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Isadora Duncan: Pioneer of Modern Dance

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“Movements are as eloquent as words.” (Duncan, 440) Mid nineteenth centuries was a period of rigid and standardized ballet which tortured and restrained their body and mind. Against that society's convention, there was a woman who tried to communicate with people through her dance. She, Isadora Duncan, was a pioneer of the modern dance, and her dance embraced her sophisticated ideals. Even though the public remember her only with the complicated and scandalous rumors about her lovers and dramatic death by scarf, Isadora Duncan’s new style of dance which led a new paradigm reflected freedom–not only for herself but also for the society. Purely, she extricated people to the freedom by directly expressing her soul by her movements.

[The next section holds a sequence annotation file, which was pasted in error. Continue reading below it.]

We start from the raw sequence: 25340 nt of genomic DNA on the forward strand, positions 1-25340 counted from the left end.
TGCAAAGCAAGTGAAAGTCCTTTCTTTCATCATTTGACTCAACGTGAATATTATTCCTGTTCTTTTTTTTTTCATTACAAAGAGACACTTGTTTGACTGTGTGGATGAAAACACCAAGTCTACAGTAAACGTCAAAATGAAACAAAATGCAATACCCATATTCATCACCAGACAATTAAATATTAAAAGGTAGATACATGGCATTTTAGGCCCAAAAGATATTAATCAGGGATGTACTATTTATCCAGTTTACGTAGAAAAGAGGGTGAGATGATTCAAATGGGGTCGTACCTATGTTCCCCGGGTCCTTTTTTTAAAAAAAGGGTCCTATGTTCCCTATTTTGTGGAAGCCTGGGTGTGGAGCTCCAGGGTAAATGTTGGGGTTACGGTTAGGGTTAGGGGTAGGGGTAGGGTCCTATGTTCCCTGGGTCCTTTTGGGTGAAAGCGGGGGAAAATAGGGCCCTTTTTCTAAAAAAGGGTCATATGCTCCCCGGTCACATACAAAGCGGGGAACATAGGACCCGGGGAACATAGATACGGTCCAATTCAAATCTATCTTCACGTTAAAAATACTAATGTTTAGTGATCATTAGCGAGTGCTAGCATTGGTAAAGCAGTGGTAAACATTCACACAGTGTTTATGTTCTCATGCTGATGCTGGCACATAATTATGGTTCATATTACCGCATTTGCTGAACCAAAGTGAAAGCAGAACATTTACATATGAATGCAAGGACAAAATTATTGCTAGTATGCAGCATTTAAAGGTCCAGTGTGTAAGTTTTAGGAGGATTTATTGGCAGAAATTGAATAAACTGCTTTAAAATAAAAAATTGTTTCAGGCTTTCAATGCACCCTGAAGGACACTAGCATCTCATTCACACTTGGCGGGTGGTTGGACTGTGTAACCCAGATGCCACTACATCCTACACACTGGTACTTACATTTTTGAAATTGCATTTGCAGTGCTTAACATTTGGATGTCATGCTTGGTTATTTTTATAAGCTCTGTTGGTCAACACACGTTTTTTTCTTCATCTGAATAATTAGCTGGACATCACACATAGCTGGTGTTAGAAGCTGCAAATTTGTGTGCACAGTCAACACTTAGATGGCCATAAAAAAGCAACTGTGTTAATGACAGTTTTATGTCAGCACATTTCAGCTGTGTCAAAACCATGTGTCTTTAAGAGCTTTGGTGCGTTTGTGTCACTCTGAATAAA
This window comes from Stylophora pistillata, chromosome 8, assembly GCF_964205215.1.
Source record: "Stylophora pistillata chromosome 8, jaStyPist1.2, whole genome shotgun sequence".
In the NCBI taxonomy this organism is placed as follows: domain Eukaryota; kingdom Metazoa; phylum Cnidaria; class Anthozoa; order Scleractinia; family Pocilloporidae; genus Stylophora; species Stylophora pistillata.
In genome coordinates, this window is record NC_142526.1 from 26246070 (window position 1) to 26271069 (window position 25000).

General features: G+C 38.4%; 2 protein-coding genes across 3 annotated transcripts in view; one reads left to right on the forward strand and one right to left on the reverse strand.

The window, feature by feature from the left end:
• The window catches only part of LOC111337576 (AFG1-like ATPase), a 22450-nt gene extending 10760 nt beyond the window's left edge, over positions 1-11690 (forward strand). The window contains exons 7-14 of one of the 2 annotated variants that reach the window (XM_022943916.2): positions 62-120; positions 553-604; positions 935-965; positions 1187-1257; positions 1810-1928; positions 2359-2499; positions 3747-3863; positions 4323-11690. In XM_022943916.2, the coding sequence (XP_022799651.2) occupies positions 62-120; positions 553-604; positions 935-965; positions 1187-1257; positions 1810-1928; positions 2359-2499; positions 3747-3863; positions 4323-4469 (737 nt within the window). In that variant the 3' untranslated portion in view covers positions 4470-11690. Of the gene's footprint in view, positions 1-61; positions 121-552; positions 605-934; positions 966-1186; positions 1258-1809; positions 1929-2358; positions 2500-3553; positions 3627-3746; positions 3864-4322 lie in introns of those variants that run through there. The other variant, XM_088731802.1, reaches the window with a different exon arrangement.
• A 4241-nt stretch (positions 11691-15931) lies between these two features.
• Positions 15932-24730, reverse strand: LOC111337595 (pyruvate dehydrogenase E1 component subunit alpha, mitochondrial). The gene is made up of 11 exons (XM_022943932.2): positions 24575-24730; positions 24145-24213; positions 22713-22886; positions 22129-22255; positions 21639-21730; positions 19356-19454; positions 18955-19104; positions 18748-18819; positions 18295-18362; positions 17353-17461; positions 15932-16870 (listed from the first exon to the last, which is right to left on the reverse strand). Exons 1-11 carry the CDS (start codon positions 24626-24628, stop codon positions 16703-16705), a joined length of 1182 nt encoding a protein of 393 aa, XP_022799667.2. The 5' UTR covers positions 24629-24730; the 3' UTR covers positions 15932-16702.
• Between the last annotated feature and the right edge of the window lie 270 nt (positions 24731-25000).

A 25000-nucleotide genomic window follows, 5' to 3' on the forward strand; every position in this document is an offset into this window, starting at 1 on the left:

Duncan expressed her emotion through her free movements in her dance. Unlike other dancers in that time, she valued the “connection between her own thought and feelings” not physical skills in her art, as Naranjo states. (Naranjo, 1) Isadora Duncan said, “These ugly and false positions in no way express that state of unconscious Dionysiac delirium which is necessary to the dancer. Moreover, movements, just like harmonies in music, are not invented; they are discovered.” (Flitch, 106) She believed ballet’s measured movement is against the true art of dance which freely expresses the dancer’s emotion. Watching the practicing scene of Royal Ballet School students, she described that they were like suspects who suffer from cruel investigation in the
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